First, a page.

Fuel economy can be maintained and improved by following the tire pressure recommendation for your vehicle. The tires on your vehicle are the only part of your vehicle to make contact with the road surface. Making them a critical component in how your vehicle operates. Tires are responsible for the following:
- 1) Achieving fuel economy targets
- 2) Transferring the weight of the vehicle and load safely to the road surface
- 3) Providing a comfortable ride by reducing road noise
- 4) Allowing the vehicle to travel through different temperatures
- 5) Allowing the vehicle to travel through different weather systems
How Tire Pressures are Determined
The auto manufacturer works with the tire manufacturer to determine the best tire for the vehicle when taking into account the following:
- 1) Vehicle weight
- 2) Vehicle size
- 3) Towing capability
- 4) Size of tire
The tire recommended for your vehicle has been optimized for all these requirements. These specifications are posted on a tire placard, usually inside the driver’s door.
This placard provides the tire size for the front, rear, and spare tire. It will also specify the cold pressure. Tire pressures are either measured in KPA or PSI. Once hot, a tire can expand by up to 4 PSI, so checking them when cold is optimal. A cold tire has been driven for 1-2 miles.
Tire Pressure Monitoring Systems (TPMS)
Modern vehicles are equipped with TPMS that continuously measures pressures once they drop below a certain threshold. In some cases, this is 25% below cold pressure. However, these systems vary significantly across manufacturers, with some showing the actual tire reading and others simply indicating a low pressure with a warning light.
How to Maintain Tire Pressure
One of the most basic maintenance items you can do on your vehicle is to purchase a high-quality tire pressure gauge (around $20) that is either mechanical or digital. Use this tool to check your cold tire pressure first thing in the morning before driving about once a week. Other key times to check your tire pressure are when planning a road trip, hauling a trailer, or more weight than usual. Your tire pressure being off by 1 PSI can reduce overall fuel economy by .2% . Although a small %, this does add up over the course of a year. As noted earlier, if your TPMS is only triggered with significant drops in tire pressure, you could be wasting fuel due to low tire pressure by the time you find out.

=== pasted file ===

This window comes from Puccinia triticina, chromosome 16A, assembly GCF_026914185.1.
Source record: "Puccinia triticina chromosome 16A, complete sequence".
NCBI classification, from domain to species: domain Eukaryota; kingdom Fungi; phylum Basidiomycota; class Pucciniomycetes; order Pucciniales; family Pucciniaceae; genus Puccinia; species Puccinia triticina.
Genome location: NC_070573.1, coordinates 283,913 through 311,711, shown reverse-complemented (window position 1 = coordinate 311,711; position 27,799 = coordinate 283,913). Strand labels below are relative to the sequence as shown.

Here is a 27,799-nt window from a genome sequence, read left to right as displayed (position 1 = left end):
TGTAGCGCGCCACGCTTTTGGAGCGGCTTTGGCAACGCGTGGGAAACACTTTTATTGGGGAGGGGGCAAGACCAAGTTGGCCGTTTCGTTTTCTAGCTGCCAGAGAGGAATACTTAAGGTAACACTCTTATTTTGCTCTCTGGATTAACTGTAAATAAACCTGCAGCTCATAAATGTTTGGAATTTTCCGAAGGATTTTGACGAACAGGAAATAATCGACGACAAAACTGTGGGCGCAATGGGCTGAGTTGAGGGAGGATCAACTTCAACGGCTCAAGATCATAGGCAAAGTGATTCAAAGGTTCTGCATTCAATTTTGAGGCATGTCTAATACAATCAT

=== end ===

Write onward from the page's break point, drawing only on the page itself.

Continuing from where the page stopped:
Other factors to consider outside of tire pressure but related to your tires to ensure the best fuel economy include:
1) Over inflation – a tire that exceeds the manufacturer’s recommended cold tire pressure will impact ride quality and could lead to tire damage if an obstacle like a pothole is hit. It may not significantly impact your fuel economy but will compromise the tire’s safety.
2) Tread depth – your tires have a built-in wear bar or indicator that when the tire gets to 2/32″ of an inch, it’s time for a new tire. Checking tires for wear can ensure that all 4 tires making contact with the road are in the best condition possible.
3) Tire rotation – your manufacturer will have a rotation schedule and pattern to follow, allowing for the most even wear on your tires. Following this schedule will allow for consistent wear across all 4 tires.
4) Tire alignment – aligning the tires ensures that any vehicle pulling to one direction will be corrected before it leads to significant tire wear.
Outside of tire pressure, these other elements help ensure your tires wear uniformly, and you can catch an issue before it compromises the tire safety and, potentially, the fuel economy. Keeping the rubber that hits the road in top shape will ensure you maintain peak fuel economy.